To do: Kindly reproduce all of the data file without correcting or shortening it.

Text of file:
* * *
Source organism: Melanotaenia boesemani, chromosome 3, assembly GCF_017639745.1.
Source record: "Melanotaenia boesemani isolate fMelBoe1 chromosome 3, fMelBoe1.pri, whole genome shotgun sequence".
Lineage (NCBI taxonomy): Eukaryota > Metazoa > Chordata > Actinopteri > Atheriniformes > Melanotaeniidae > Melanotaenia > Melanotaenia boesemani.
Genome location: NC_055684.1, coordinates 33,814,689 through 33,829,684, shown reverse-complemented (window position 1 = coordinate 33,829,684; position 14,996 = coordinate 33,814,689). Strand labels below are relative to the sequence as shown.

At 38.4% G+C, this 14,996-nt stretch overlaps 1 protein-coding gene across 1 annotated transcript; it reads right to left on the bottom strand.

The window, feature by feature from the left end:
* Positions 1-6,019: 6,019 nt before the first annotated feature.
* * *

Source organism: Melanotaenia boesemani, chromosome 3, assembly GCF_017639745.1.
Source record: "Melanotaenia boesemani isolate fMelBoe1 chromosome 3, fMelBoe1.pri, whole genome shotgun sequence".
Lineage (NCBI taxonomy): Eukaryota > Metazoa > Chordata > Actinopteri > Atheriniformes > Melanotaeniidae > Melanotaenia > Melanotaenia boesemani.
Genome location: NC_055684.1, coordinates 33,814,689 through 33,829,684, shown reverse-complemented (window position 1 = coordinate 33,829,684; position 14,996 = coordinate 33,814,689). Strand labels below are relative to the sequence as shown.

At 38.4% G+C, this 14,996-nt stretch overlaps 1 protein-coding gene across 1 annotated transcript; it reads right to left on the bottom strand.

The window, feature by feature from the left end:
* Positions 1-6,019: 6,019 nt before the first annotated feature.